I had just taken a couple of pictures of the brick-built Victorian church when the heavens opened and Clint was bombarded with repeated sallies of hailstones. I jumped back inside him for shelter as he screamed "Ouch!", "Aargh!" and "For ****'s sake!" as the hail bounced off his silvery bodywork. Soon it passed and I donned my boots ready for the long circular walk I had planned. It was meant to be around seven miles, finishing with a mile and a half stretch north of The River Went.
8 May 2021
As you will know yourself, in these lives that we are leading things do not always go to plan. And so it was yesterday when Clint and I drove out to the flat lands north of Doncaster. We parked up in the village of Sykehouse which claims to be "Yorkshire's longest village" and I have no reason to doubt that claim. After all, from one end of the settlement to the other it is just under eight miles.
But please see this snippet from the A4 map I took with me:-
The broken black line along the blue river marks the
boundary between North and South Yorkshire
By this point I had already tramped six miles or so. The black line heading north is England's main east coast railway line connecting London with Yorkshire before heading up to Newcastle and Edinburgh. The railway passes over The River Went at the very point that a public footpath crosses a deep V-shaped drain and then goes under the bridge.
The path goes under this bridge on the left
However, the footbridge over the drain is presently totally kapput and the path under the bridge appeared so treacherously muddy that it would have been easy to fall into the river. I decided against it and headed south by the railway track hoping to find another route back to Sykehouse.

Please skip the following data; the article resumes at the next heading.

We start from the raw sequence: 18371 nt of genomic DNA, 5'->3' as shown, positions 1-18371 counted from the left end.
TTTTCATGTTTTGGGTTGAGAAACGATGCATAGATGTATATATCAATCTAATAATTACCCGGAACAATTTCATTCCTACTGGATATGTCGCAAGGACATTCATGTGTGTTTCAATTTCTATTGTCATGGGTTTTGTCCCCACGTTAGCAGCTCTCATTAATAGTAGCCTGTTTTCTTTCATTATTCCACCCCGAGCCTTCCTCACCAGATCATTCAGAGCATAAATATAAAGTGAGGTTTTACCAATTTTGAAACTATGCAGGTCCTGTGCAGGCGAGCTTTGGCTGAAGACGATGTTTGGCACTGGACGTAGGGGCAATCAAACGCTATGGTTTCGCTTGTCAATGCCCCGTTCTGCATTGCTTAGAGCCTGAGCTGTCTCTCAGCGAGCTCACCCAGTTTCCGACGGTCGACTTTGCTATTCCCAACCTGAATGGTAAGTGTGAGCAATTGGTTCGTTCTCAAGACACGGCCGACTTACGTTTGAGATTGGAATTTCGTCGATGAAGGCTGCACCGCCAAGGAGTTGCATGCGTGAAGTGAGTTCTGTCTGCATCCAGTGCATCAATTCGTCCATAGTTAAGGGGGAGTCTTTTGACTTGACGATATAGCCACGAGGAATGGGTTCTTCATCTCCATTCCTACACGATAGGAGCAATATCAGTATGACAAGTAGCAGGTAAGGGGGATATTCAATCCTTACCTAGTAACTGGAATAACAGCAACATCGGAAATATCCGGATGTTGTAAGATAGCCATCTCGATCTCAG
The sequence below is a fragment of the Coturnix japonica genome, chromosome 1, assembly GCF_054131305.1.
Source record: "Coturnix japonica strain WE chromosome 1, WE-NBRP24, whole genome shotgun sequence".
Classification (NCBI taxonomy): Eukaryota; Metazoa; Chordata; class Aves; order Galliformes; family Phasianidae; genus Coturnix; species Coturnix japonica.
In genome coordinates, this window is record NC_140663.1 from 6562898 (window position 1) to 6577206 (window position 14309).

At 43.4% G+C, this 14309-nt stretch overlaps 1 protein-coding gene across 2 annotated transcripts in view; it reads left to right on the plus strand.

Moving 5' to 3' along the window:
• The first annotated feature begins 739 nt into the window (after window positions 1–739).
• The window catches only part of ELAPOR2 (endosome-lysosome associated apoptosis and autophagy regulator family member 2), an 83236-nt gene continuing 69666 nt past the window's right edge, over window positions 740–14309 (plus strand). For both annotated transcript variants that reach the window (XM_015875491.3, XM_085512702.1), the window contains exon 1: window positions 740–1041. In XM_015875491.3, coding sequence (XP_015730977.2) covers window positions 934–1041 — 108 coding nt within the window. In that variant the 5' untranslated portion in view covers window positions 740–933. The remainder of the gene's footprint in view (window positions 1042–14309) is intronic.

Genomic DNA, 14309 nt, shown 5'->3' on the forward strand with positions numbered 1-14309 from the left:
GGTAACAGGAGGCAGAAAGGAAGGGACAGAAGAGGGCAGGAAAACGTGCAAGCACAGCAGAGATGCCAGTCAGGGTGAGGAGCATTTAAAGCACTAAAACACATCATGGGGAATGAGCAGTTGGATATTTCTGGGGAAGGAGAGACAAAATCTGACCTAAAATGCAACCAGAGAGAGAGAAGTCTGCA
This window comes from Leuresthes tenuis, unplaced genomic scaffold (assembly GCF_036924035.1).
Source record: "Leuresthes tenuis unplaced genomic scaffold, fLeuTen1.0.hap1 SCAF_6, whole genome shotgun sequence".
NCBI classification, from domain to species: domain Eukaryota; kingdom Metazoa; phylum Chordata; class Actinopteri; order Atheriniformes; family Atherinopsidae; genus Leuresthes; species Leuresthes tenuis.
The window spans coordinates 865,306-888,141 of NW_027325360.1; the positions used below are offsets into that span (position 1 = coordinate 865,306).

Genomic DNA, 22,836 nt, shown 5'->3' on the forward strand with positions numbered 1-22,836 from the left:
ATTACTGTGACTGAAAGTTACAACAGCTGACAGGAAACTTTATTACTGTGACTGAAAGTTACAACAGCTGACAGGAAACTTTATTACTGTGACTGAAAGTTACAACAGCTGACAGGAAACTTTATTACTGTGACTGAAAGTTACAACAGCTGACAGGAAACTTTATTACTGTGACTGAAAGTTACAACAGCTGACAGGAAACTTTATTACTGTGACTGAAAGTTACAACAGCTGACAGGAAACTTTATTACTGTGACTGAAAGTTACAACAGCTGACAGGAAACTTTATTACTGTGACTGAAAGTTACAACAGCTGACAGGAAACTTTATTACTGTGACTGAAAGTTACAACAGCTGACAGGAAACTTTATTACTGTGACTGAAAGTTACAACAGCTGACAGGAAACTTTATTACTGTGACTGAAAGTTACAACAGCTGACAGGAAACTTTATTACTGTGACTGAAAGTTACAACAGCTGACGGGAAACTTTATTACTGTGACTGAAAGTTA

Oh lordy! I was now off the map I had printed so I had no idea where any paths might be or where they might lead and there was nobody about in the tiny village of Fenwick to ask. It was like a small ghost town.
Holy Trinity Church, Sykehouse
Following local lanes that crisscross the flat agricultural landscape I found myself plodding an extra six miles back to Clint who was still smarting from the hailstone battering. And to use a term favoured by my German blogging friend Meike, I was well and truly "knackered" when I turned the ignition key to head home.
So that was a plan that went wrong, simply because a small section of a footpath was more or less impassable. It doesn't happen very often and I have already reported the issue to North Yorkshire Council - Public Rights of Way Department. I wouldn't want other walkers to face the same problem.
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